For ovarian stimulation, we used a gonadotropin-releasing hormone (GnRH) antagonist protocols utilizing either recombinant follicle-stimulating hormone (FSH) or human menopausal gonadotropin (HMG) depending on physician's choice with dose based on patients' ovarian reserve markers on day 3 of menstrual cycle, antral follicle count (AFC), anti-Müllerian hormone (AMH), and FSH. When the leading follicle reached 14 mm in size, all patients received a GnRH antagonist (Ganirelix, Orgalutran; Organon, Ontario, Canada) daily until the day of human chorionic gonadotropin (HCG) injection. Once the follicular size reached 17 mm or greater, HCG (Pregnyl, Organon) was administered subcutaneously. Oocyte retrieval took place 34 h later. On the day of retrieval, endovaginal sonography was performed before collection to confirm the presence of a follicle.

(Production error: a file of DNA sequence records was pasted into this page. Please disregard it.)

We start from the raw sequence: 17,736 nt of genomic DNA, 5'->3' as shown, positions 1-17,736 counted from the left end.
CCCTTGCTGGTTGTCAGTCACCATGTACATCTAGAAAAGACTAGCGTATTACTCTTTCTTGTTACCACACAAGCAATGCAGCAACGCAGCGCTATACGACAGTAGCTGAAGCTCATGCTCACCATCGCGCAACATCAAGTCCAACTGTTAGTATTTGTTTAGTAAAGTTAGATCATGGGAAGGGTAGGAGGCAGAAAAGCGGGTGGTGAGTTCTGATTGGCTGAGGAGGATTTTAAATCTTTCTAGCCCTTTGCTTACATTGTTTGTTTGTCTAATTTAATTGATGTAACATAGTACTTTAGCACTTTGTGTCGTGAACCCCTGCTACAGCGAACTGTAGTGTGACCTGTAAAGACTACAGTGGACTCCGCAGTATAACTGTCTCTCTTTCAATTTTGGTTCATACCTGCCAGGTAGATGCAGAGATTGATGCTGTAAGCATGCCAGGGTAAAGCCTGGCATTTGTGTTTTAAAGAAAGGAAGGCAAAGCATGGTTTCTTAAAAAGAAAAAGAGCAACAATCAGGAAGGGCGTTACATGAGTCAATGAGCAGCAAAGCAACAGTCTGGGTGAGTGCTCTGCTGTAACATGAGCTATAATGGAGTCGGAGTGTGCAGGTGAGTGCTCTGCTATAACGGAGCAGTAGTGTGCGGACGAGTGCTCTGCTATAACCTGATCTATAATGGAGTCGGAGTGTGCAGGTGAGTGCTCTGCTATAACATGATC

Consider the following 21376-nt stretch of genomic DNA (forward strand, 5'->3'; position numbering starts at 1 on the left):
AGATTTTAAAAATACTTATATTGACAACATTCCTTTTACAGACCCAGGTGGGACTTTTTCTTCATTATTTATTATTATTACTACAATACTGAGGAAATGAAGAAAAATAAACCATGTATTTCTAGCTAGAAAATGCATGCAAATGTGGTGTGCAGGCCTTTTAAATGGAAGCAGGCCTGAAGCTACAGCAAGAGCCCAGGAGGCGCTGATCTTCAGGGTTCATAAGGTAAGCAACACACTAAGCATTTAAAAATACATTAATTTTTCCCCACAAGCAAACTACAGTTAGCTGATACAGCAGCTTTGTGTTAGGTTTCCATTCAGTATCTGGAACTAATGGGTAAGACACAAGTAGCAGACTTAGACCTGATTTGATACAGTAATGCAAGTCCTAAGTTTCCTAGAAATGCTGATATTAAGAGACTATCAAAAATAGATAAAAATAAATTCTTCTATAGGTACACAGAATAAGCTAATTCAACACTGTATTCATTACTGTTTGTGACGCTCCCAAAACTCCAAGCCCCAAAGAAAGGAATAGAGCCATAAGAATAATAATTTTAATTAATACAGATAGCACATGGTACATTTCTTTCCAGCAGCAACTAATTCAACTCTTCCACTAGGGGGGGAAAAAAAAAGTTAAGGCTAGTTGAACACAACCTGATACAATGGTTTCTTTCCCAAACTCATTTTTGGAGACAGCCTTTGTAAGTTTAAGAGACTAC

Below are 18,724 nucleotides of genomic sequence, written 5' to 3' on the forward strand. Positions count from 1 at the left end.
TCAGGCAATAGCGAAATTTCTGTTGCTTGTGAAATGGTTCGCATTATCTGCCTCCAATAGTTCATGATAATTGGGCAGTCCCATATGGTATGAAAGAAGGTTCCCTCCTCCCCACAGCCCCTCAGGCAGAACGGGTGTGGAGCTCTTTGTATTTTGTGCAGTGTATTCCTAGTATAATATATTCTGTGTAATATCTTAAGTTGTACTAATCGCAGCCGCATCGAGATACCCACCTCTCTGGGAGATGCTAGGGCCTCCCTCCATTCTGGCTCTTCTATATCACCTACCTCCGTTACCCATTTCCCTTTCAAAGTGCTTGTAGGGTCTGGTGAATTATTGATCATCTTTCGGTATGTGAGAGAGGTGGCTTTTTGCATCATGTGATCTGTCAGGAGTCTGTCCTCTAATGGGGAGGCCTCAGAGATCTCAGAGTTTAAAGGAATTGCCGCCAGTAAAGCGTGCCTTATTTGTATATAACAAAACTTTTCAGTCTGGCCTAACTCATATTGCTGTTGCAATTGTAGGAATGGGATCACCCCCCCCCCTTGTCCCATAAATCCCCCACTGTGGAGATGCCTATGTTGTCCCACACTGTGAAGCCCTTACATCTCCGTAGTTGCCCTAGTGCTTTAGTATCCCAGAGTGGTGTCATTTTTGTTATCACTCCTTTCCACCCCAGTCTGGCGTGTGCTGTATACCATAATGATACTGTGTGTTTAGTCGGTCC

We collected the following variables in our study: patient age, partner age, female body mass index, type of infertility, serum FSH level, total testosterone, testicular volume, semen volume, sperm concentration, sperm total motility, sperm normal morphology, sperm %DFI for the T-ICSI group, sperm progressive motility, number of oocytes and metaphase II oocytes retrieved, fertilization rate (defined as the number of 2 pronuclei - 2PNs - divided by the number of metaphase II oocytes), total number of embryos, total number of embryos transferred (ET), number of cycles with failed embryo development, clinical pregnancy rate (per embryo transfer), miscarriage rate (pregnancy loss after clinical pregnancy), and live birth rate (per embryo transfer). We included only fresh embryo transfers in our analysis. We established the clinical pregnancy by detecting the fetal heartbeat on ultrasound after 8 weeks of gestation. The miscarriage rate was calculated as clinical pregnancies that did not result in a live birth per clinical pregnancy. Live birth rate was calculated as the ratio between the number of deliveries resulting in at least one live birth and the number of ETs. For live birth data, we excluded couples who had missing information about birth or had an abortion. We also performed a subgroup analysis for ICSI outcomes in T-ICSI group and Ej-ICSI-high SDF group for patients with %DFI <30.0% and ≥30.0%.